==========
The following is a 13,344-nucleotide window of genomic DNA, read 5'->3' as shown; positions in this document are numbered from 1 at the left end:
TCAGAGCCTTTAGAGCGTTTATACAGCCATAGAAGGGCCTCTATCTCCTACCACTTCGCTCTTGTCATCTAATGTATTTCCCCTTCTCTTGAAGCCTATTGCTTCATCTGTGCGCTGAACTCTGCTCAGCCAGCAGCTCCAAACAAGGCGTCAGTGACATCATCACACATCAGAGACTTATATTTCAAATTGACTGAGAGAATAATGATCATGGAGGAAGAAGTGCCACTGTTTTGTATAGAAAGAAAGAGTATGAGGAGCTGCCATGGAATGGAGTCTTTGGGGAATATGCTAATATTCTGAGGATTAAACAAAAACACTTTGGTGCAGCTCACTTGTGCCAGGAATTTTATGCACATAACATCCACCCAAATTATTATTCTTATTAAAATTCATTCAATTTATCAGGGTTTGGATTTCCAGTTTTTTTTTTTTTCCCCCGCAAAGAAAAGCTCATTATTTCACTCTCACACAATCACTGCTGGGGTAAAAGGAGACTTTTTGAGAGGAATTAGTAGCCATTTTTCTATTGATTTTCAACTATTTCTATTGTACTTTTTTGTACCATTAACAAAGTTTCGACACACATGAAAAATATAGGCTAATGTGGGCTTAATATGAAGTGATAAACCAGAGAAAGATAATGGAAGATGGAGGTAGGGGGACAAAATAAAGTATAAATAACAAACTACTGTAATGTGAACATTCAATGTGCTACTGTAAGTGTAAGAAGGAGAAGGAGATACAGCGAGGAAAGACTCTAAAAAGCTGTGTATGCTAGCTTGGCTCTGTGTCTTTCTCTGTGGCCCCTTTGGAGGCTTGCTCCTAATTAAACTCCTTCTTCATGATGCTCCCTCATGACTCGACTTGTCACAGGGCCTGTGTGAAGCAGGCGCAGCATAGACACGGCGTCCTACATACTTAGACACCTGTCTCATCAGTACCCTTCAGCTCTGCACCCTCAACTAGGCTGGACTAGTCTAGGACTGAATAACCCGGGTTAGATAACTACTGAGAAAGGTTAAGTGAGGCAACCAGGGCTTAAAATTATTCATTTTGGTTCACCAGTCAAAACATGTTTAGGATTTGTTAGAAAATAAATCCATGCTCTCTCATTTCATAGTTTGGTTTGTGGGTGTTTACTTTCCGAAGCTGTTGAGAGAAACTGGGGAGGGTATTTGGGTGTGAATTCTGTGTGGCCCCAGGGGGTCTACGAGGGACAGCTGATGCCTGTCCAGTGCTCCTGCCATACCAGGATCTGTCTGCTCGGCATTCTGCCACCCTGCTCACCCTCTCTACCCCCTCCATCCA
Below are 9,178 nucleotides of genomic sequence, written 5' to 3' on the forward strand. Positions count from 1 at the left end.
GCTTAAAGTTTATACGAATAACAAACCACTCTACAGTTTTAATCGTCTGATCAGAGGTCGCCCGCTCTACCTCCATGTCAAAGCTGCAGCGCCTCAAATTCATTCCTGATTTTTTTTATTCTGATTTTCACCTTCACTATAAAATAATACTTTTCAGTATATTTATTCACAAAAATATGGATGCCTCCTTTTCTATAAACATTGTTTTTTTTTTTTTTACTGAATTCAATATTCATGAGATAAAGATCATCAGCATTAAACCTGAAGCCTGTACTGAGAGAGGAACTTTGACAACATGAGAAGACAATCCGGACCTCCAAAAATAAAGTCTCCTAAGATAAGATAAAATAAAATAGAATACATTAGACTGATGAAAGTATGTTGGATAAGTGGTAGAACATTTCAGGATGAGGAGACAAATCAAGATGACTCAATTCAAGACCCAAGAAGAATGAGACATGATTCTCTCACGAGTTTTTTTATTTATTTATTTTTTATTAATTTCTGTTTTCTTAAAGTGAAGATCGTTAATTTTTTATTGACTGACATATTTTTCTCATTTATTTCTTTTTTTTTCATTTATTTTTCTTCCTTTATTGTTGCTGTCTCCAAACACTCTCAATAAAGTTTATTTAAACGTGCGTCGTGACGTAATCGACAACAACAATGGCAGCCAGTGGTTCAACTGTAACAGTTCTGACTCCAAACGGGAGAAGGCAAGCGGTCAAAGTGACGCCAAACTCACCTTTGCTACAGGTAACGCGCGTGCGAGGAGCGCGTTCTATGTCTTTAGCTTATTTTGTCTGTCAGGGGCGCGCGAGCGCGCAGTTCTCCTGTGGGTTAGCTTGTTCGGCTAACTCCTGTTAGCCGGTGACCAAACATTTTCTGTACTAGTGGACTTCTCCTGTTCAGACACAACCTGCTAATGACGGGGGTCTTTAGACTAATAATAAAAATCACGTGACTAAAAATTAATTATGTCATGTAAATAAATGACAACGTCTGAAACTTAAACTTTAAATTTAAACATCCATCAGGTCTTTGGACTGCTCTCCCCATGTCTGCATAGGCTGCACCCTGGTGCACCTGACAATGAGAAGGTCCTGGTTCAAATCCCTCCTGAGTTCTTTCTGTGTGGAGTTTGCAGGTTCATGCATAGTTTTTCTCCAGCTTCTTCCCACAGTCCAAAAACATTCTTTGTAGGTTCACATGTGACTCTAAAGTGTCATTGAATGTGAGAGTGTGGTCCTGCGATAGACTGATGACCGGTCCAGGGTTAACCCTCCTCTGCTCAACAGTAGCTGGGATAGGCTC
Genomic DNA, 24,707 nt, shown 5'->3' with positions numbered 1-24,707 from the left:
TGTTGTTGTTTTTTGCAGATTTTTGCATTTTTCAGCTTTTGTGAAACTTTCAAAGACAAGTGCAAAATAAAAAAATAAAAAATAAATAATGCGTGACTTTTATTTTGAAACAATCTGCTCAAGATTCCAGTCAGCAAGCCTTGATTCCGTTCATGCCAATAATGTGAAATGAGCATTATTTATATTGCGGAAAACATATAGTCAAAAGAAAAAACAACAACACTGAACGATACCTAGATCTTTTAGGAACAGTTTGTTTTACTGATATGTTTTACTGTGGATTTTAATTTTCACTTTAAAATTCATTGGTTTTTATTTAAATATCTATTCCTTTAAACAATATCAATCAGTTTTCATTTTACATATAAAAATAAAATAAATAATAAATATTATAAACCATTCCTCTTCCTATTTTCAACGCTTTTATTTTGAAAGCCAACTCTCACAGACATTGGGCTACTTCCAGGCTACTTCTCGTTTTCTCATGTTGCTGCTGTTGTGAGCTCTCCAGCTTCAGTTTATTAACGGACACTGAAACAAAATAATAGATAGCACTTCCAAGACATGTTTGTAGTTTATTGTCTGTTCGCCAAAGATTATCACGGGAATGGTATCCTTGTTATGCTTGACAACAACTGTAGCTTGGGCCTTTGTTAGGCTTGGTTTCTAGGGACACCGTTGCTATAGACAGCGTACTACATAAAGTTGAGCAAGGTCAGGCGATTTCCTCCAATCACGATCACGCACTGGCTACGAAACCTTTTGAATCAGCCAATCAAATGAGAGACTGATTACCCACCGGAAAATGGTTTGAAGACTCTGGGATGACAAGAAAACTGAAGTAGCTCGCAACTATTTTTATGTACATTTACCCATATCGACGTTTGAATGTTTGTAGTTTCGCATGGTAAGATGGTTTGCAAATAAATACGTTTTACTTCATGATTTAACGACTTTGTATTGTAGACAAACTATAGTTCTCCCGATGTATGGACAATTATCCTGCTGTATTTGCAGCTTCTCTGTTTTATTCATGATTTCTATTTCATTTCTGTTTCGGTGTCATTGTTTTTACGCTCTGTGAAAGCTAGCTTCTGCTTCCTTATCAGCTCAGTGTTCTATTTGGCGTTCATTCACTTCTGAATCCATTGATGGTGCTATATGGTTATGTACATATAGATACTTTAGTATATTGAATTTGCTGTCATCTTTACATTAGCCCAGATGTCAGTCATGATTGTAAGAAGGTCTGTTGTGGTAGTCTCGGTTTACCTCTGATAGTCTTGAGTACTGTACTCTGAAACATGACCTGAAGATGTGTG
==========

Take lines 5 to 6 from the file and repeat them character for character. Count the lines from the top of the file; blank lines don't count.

Genomic DNA, 24,707 nt, shown 5'->3' with positions numbered 1-24,707 from the left:
TGTTGTTGTTTTTTGCAGATTTTTGCATTTTTCAGCTTTTGTGAAACTTTCAAAGACAAGTGCAAAATAAAAAAATAAAAAATAAATAATGCGTGACTTTTATTTTGAAACAATCTGCTCAAGATTCCAGTCAGCAAGCCTTGATTCCGTTCATGCCAATAATGTGAAATGAGCATTATTTATATTGCGGAAAACATATAGTCAAAAGAAAAAACAACAACACTGAACGATACCTAGATCTTTTAGGAACAGTTTGTTTTACTGATATGTTTTACTGTGGATTTTAATTTTCACTTTAAAATTCATTGGTTTTTATTTAAATATCTATTCCTTTAAACAATATCAATCAGTTTTCATTTTACATATAAAAATAAAATAAATAATAAATATTATAAACCATTCCTCTTCCTATTTTCAACGCTTTTATTTTGAAAGCCAACTCTCACAGACATTGGGCTACTTCCAGGCTACTTCTCGTTTTCTCATGTTGCTGCTGTTGTGAGCTCTCCAGCTTCAGTTTATTAACGGACACTGAAACAAAATAATAGATAGCACTTCCAAGACATGTTTGTAGTTTATTGTCTGTTCGCCAAAGATTATCACGGGAATGGTATCCTTGTTATGCTTGACAACAACTGTAGCTTGGGCCTTTGTTAGGCTTGGTTTCTAGGGACACCGTTGCTATAGACAGCGTACTACATAAAGTTGAGCAAGGTCAGGCGATTTCCTCCAATCACGATCACGCACTGGCTACGAAACCTTTTGAATCAGCCAATCAAATGAGAGACTGATTACCCACCGGAAAATGGTTTGAAGACTCTGGGATGACAAGAAAACTGAAGTAGCTCGCAACTATTTTTATGTACATTTACCCATATCGACGTTTGAATGTTTGTAGTTTCGCATGGTAAGATGGTTTGCAAATAAATACGTTTTACTTCATGATTTAACGACTTTGTATTGTAGACAAACTATAGTTCTCCCGATGTATGGACAATTATCCTGCTGTATTTGCAGCTTCTCTGTTTTATTCATGATTTCTATTTCATTTCTGTTTCGGTGTCATTGTTTTTACGCTCTGTGAAAGCTAGCTTCTGCTTCCTTATCAGCTCAGTGTTCTATTTGGCGTTCATTCACTTCTGAATCCATTGATGGTGCTATATGGTTATGTACATATAGATACTTTAGTATATTGAATTTGCTGTCATCTTTACATTAGCCCAGATGTCAGTCATGATTGTAAGAAGGTCTGTTGTGGTAGTCTCGGTTTACCTCTGATAGTCTTGAGTACTGTACTCTGAAACATGACCTGAAGATGTGTG